To prove UC-security (universally composable security) of a commitment scheme, we must show that a commitment scheme is extractable and equivocal.

That is, we must construct a simulator that is able to extract the commitment of an adversary corrupting the sender (extractability) and construct a simulator that is able to open anything for an adversary corrupting the receiver given a commitment (equivocal).

Consider this commitment scheme in the Random Oracle Model:

  1. Commit phase: The sender computes $c=\mathsf{RO}(M)$ where $\mathsf{RO}$ is the random oracle and $M$ the message to commit. It sends $c$ to the receiver.
  2. Opening phase: The sender sends $M$ to the receiver. The receiver checks if $c=\mathsf{RO}(M)$.

It seems to me that this protocol is UC-secure since the simulator has control of the random oracle. Thus, it can always know the message $M$ by looking at the calls to the random oracle. The simulator can also open any message $M'$ it wants by returning $c$ to future queries of $M'$ by the adversary corrupting the receiver.

My questions are:

  1. Is this correct?
  2. If so, what is the point of constructing UC-commitment schemes in the ROM like https://eprint.iacr.org/2014/908.pdf and https://link.springer.com/content/pdf/10.1007/978-3-540-24638-1_4.pdf since this protocol seems much more efficient than the others.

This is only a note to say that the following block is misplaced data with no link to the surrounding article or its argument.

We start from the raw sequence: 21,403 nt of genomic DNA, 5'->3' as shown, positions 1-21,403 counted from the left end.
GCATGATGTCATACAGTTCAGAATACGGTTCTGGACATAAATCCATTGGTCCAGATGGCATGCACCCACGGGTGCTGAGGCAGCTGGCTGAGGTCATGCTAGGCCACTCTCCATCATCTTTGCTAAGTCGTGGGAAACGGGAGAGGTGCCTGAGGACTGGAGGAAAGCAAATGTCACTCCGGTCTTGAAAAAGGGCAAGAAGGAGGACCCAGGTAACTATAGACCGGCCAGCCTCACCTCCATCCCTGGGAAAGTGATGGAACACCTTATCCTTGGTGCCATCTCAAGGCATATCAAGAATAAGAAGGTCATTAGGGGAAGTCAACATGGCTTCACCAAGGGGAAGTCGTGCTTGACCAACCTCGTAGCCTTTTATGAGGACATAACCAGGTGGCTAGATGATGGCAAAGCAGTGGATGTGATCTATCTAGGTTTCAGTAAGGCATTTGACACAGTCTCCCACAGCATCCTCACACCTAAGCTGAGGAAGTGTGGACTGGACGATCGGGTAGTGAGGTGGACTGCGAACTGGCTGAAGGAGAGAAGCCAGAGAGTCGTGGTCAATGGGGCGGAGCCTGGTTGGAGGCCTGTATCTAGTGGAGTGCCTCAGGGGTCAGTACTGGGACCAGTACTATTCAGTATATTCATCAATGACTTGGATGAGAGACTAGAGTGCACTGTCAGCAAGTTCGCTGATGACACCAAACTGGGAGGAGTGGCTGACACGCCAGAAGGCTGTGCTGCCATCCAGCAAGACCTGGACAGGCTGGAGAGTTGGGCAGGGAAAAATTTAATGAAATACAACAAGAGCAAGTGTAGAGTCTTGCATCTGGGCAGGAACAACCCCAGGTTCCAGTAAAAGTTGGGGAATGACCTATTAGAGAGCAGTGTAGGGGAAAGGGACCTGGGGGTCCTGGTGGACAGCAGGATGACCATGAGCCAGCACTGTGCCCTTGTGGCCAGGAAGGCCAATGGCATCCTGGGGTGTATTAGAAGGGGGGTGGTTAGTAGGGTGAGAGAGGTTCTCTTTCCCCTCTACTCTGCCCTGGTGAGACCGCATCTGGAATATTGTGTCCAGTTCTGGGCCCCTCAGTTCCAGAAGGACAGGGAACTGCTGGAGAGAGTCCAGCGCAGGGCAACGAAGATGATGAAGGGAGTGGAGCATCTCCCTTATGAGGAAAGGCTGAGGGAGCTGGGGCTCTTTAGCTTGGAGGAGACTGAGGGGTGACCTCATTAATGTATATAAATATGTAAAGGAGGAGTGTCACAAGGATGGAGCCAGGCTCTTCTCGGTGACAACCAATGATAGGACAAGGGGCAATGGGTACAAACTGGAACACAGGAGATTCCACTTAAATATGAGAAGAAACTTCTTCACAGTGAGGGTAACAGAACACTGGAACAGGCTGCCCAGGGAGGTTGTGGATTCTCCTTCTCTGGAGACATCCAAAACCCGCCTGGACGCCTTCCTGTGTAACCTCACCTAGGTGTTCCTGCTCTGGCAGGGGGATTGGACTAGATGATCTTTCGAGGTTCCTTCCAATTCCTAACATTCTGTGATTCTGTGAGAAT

Thank you!


1 Answer 1

  1. No, your construction is insecure, specifically it fails to be hiding. A receiver who has a guess of $M$ can simply check whether $H(M)=c$ since $H$ is public. You can see that your suggested simulation strategy fails when the adversary has already queried $H$ on $M$ before the simulator learns that the commitment should hold $M$. The argument to $H$ should have high entropy even conditioned on a correct guess of $M$. Change the construction to $H(M\|r)$ for long random $r$ and you have the standard folklore commitment in the random oracle model.

  2. Naively using a random oracle in the UC model is kind of like cheating. You get a totally independent random oracle for each protocol instance. It's not a great model for a supposedly public object. Those papers you reference try to use a random oracle in a less "cheaty" way, so their protocols have to work harder. Also at least the first paper avoids having the simulator program the oracle's outputs (non-programmable random oracle model) which is often seen as more palatable.


Your Answer

By clicking “Post Your Answer”, you agree to our terms of service and acknowledge you have read our privacy policy.

Not the answer you're looking for? Browse other questions tagged or ask your own question.